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Mining the Motherlode
Company Towns

Many British Columbian towns started as mining settlements in the early twentieth century. In the early 1920s, there was nothing at the future site of Wells except a sawmill and a roadhouse that had been there since the 1890s. The mining town of Wells, British Columbia, was planned, built, and maintained by the Cariboo Gold Quartz Mining Company. The company formed a wholly owned subsidiary called The Wells Townsite Company Limited, incorporated in 1933 to purchase, develop, and sell land for Wells.

Panoramic View of Wells Town
Panoramic View of Wells Townsite, 1937, wpH18

The directors were made up of Dr. Burnett, Mr. Solibakke, and Mr. Wells - The Three Musketeers - who owned one share each with the balance of 25,000 shares held by the Cariboo Gold Quartz Mining Company.


Surveying the Townsite, F. Fielding
Surveying the Townsite, F. Fielding Jr., wpH677

The goal of the Townsite Company was to house the flood of miners and their families pouring into the area. Gold rush towns earlier had sprung up without any structure, with shacks put up without any organization, as was the case with Barkerville. The placer miners only wanted to rush in, make their money, and leave as quickly as possible. They would exhaust the creek beds of gold and depart to other prospects, abandoning their temporary homes. A company town was desireable for Wells with long term goals for a permanent townsite; hence, it was not unusual for a company to be involved in the building and development of a town to attract a stable labour supply to isolated regions. The company was more than willing to provide the funds since long term profits from gold mining were expected for the town.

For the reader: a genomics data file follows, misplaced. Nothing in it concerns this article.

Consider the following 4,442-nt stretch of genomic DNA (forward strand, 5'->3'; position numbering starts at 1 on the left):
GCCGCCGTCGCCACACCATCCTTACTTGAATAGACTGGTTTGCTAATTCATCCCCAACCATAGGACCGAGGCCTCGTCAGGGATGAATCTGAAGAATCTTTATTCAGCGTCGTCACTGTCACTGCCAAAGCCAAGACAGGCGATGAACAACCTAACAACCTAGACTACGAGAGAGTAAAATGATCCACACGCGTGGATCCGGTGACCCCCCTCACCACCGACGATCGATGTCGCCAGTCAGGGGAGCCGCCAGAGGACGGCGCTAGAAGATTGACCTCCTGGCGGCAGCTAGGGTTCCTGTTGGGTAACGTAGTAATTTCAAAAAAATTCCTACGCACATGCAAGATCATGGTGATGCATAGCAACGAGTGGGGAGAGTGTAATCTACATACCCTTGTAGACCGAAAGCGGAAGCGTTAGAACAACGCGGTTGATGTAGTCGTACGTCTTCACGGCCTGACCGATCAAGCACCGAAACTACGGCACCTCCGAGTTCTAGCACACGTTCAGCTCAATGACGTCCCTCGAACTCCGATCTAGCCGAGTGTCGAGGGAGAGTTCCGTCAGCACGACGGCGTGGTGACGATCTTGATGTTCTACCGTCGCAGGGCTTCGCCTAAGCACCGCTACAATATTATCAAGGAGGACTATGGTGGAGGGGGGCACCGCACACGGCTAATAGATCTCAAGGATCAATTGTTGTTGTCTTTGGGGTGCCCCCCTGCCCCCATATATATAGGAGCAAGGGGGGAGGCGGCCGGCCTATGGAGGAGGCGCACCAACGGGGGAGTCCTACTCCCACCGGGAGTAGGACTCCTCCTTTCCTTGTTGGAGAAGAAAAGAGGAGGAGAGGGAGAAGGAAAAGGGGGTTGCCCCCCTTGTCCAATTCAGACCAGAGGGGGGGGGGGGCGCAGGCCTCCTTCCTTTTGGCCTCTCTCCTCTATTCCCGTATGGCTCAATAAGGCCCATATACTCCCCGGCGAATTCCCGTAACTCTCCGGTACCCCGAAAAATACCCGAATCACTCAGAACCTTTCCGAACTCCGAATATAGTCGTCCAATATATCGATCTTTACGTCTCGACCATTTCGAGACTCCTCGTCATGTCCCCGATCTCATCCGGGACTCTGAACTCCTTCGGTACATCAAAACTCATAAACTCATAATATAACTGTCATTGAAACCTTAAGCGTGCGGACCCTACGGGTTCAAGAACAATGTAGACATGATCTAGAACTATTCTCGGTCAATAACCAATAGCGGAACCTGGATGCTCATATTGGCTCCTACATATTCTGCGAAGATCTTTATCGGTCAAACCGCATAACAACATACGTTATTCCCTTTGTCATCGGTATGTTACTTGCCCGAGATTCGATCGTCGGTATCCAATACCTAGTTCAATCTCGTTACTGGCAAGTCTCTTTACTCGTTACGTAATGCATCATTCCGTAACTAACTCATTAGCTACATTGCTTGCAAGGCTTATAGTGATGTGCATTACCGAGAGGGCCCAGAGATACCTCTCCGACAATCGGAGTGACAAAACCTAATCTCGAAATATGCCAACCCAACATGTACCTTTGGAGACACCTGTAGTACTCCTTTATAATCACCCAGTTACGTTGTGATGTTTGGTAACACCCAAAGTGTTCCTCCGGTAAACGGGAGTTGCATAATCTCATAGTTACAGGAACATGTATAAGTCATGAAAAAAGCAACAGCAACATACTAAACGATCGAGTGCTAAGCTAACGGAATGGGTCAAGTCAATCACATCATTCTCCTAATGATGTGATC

View of Pooley Street
Pooley Street in Wells, wpH1111

The only other place in British Columbia not depressed at this time was Bridge River, another company town and the locale of Pioneer Mine. However, Wells was not as interested in profits from the town as was the case in Bridge River, and Wells encouraged private commercial enteprise and individual growth within its community. Opportunity was there for the taking - a refuge when gold mining was one of the only prosperous industries in British Columbia.

The objective of the townsite was providing water and electrical services, a structured town with streets and sidewalks, telephones, and encouraging commercial enterprise. Fred Wells further explains the townsite's objective

"A town is essential in a neighbourhood where there are 200 men on payroll including Island Mountain Company and ourselves. At present, there are a great many shacks and cabins being built in the woods and along the roadside. It is much better to provide a proper place for people to live and this is what we plan to do." 4

Dr. Burnett, one of the townsite's directors, spoke to shareholders about their preference for married men as employees as they were more stable and had responsibilities to provide for their families. Therefore, they needed proper housing to attract more families to this remote region - a modern, happy little town.


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Last updated: June 8, 2000